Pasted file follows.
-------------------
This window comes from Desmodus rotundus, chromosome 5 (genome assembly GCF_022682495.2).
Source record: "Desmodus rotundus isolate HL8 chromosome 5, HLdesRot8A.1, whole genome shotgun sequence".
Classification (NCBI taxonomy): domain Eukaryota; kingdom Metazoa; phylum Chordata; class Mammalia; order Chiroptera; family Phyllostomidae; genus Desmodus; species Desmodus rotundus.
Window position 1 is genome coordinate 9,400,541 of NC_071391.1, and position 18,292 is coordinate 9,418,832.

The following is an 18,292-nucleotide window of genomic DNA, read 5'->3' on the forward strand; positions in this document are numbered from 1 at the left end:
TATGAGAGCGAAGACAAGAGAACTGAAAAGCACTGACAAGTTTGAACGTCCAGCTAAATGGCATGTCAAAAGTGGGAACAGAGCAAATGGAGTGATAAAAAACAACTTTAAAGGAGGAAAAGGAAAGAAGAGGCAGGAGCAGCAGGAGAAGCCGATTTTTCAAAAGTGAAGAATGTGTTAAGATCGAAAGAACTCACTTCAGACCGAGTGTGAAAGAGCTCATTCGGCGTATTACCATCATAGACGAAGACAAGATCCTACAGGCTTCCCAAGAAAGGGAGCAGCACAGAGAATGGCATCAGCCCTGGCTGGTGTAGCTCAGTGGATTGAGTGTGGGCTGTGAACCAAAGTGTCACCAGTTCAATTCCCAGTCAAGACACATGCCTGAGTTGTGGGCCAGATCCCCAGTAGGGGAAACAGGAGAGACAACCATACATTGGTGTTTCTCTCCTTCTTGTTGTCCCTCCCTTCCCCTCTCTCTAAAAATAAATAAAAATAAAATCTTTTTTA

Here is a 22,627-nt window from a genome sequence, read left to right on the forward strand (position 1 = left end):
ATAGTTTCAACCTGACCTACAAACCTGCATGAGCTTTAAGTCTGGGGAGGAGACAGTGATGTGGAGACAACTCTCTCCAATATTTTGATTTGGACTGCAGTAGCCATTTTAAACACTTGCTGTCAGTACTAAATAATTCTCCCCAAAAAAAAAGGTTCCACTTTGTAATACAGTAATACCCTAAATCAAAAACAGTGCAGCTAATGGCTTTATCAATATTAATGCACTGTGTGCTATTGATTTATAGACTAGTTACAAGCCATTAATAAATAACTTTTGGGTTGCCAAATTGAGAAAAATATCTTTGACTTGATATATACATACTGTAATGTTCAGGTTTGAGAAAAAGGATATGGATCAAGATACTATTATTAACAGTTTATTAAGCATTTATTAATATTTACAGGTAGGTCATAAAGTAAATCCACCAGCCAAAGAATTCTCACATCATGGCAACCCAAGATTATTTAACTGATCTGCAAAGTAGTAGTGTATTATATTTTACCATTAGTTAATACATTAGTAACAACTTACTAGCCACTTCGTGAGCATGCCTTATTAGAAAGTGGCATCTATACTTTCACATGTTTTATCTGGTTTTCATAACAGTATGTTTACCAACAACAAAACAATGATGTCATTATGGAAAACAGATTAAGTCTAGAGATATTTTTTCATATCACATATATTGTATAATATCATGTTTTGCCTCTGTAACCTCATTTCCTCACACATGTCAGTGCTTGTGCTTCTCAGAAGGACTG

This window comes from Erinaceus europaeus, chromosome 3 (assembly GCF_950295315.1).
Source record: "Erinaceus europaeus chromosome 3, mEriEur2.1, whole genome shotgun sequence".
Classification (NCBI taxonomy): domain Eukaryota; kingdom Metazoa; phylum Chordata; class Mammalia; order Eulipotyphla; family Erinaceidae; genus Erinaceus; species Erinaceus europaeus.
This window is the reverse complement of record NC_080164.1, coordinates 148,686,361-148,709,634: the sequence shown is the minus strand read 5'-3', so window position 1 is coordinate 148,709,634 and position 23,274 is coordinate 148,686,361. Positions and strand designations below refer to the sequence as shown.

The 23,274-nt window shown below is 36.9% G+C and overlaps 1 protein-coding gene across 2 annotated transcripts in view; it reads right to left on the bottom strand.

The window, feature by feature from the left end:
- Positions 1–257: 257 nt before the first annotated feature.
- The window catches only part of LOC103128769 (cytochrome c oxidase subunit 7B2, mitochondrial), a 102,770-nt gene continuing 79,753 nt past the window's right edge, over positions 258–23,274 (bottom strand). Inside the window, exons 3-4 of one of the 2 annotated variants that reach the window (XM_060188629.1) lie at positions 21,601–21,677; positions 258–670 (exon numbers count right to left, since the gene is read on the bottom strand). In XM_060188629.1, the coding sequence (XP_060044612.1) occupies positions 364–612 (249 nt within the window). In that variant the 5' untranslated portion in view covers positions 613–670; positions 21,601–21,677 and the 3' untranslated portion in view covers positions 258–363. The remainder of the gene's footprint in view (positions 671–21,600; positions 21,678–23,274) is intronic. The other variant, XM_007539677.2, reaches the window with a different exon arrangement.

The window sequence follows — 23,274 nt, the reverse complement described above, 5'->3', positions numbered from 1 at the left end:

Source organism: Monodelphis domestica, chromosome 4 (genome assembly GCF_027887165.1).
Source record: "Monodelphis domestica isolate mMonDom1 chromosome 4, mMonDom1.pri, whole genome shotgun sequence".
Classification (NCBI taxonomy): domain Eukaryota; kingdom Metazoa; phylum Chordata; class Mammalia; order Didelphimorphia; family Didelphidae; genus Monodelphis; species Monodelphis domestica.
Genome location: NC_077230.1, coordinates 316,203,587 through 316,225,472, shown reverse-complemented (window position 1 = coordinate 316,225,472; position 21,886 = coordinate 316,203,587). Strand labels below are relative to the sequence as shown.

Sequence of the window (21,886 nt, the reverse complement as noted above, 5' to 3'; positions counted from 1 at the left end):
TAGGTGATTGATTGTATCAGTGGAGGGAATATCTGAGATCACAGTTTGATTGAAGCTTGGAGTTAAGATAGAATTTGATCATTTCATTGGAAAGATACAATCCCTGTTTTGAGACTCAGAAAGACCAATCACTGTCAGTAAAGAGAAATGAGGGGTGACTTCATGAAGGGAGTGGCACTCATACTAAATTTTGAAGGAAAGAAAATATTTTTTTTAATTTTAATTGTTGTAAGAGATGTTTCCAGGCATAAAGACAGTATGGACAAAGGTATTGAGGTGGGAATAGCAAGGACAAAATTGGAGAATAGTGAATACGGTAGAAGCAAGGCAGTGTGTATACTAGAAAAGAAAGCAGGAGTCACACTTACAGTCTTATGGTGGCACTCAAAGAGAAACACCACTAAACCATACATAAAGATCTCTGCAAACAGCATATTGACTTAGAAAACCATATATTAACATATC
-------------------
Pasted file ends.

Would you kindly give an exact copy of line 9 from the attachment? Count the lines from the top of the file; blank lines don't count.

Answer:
This window comes from Erinaceus europaeus, chromosome 3 (assembly GCF_950295315.1).